This blog is part of a series debunking ‘myths’ about trade-offs between climate action and development. It is intended for decision-makers, practitioners in multilateral development banks, as well as civil society and the interested public, providing them with evidence to disprove widespread misconceptions about trade-offs climate action and development. It also gives recommendations for how multilateral development banks can contribute to strengthening the link between climate action and development, thus encouraging win-win elements instead of trade-offs. Other blogs of the series: Myth no. 1: Climate action hinders economic development | Myth no. 2: Renewable energies are not reliable enough and their expansion is too slow to ensure access to energy for all.
Myth no. 3: Climate action in the agriculture and land use sector undermines food security
A commonly held misperception is that climate action in the land sectors poses a risk to food security.
In many countries after World War II, a “Green Revolution” increased yields and made agribusiness a large economic force. This was characterised by an expanded use of chemical fertilizers, agrochemicals for pesticides and herbicides, as well as increased irrigation and mechanisation accompanied with land consolidation. Today, many still believe that yields could continue to improve, and that such an approach is necessary to produce enough food for a growing global population, in particular considering a growing demand for meat associated with rising incomes.
This model however has not only reached a point of diminishing returns but has also far exceeded multiple planetary boundaries. Food systems are now responsible for one third of global anthropogenic GHG emissions and would exceed the global carbon budget for 1.5oC even if all other emission sources were eliminated. Intensive monoculture is undermining soil health, as well as water and air quality. Industrial livestock farming poses major ecotoxicity problems including anti-biotic resistant bacteria, and agricultural expansion into wild areas which has become a significant vector for disease, risking global pandemics. Weeds are developing resistance to herbicides. Continuing with high-input industrial agriculture already poses a threat to food security, compounded by the significant climate change impacts affecting the food system including: drought, extreme weather events, and the expansion of invasive species from shifting climate zones.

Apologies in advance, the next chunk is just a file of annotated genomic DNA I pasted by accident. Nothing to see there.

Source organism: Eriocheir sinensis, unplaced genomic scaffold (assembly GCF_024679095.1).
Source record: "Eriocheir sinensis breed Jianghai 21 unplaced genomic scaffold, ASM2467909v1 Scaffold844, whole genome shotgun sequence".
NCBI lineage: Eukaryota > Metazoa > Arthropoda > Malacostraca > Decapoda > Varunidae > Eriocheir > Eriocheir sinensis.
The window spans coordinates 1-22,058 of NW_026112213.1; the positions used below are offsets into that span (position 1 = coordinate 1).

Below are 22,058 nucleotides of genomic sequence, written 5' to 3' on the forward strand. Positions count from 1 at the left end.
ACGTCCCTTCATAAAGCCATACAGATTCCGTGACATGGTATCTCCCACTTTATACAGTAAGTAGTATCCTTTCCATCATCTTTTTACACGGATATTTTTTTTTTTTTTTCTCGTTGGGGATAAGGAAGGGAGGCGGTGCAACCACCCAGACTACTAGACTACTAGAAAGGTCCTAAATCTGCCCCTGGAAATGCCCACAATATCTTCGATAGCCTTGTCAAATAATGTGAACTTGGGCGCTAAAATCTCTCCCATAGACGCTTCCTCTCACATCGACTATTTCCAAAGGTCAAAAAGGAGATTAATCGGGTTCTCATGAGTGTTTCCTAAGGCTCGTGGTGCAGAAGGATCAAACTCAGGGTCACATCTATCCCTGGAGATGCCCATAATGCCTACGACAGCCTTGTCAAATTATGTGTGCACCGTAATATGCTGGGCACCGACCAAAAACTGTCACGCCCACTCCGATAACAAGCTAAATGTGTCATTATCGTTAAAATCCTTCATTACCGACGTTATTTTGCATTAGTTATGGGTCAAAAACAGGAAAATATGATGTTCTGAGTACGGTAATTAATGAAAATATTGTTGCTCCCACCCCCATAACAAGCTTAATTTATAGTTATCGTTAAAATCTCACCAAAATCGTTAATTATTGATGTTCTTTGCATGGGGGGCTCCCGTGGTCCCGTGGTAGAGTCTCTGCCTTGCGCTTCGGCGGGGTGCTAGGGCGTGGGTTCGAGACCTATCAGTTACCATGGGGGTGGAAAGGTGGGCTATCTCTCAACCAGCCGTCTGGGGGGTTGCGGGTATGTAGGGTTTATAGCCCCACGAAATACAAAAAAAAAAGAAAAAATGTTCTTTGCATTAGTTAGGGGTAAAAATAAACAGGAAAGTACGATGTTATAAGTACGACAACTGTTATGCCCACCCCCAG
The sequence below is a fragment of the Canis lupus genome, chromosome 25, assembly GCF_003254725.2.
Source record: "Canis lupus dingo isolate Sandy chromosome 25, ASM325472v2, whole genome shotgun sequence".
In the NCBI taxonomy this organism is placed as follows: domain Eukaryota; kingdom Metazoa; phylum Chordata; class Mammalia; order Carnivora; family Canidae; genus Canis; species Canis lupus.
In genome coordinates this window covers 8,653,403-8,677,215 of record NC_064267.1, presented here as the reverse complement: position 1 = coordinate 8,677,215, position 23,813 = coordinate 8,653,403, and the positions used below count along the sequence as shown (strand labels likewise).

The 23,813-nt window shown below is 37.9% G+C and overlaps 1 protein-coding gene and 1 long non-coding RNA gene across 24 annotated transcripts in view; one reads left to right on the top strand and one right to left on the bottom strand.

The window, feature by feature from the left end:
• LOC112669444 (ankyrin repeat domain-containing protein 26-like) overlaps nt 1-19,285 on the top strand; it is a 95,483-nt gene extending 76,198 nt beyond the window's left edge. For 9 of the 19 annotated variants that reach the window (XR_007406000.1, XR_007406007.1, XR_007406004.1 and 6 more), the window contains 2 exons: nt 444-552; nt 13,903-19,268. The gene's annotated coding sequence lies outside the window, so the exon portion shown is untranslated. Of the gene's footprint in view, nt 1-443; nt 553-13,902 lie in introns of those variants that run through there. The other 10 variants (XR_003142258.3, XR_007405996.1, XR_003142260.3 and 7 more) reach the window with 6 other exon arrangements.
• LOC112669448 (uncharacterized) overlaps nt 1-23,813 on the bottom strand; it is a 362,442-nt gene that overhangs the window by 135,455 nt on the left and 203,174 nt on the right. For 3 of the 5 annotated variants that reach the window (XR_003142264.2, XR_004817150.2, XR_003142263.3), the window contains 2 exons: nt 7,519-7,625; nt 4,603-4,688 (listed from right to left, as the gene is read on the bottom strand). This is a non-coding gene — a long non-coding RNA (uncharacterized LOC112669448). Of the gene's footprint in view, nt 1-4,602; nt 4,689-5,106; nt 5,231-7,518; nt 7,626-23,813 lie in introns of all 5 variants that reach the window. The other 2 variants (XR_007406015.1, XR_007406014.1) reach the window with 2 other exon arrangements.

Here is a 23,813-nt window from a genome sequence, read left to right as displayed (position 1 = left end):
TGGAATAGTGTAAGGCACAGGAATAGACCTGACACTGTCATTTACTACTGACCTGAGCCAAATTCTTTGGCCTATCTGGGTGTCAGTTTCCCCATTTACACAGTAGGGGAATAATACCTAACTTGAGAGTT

At the same time, as much of the world was returning to some semblance of normalcy after several waves of COVID-19 variants, the Russian invasion of Ukraine unleashed not only an energy crisis, but also a food crisis on the world. Although some grain exports from the Ukraine have restarted, currency fluctuations – namely a rapidly stronger US dollar, has meant that food importing countries suddenly can’t afford to pay for food that has already reached their ports. According to the World Food Programme, 345 million people in 82 countries are now acutely food insecure, almost 200 million people more than before the COVID-19 pandemic. Although grain exports out of the Ukraine have restarted, food prices continue to soar in many countries.
Climate action in agriculture is a prerequisite for food security, rather than endangering it.
The current multitude of crises is only a taste of what will emerge on the horizon without a rapid shift in agriculture and broader food systems. But the good news is that climate action in agricultural systems can reduce GHG emissions, improve food security, save farmers money, and bring about better health outcomes.
- By feeding people instead of animals, an extra 4 billion people could be fed
When it comes to food production, meat is by far the highest emitting foodstuff, particularly, but not only ruminant meat (beef, goat, and lamb/mutton). High meat consumption also poses increased health risks from heart disease, colon cancer, and diabetes. Over a third of all crops produced go to feed animals. Soy production is not only a leading driver of deforestation, 75% of it goes to feed animals – far more than is used for human consumption. Using those crops to feed people instead, could feed an extra 4 billion people and reduce commodity prices. Promoting a switch to healthier - more plant-based - diets would not only impact the environment by reducing resource use and GHG emissions but would also have positive health effects including reduced cancer risk, better cardiovascular health, and improved better antibiotic efficacy.
- By growing crops for people instead of energy, we could feed an extra 1.9 billion people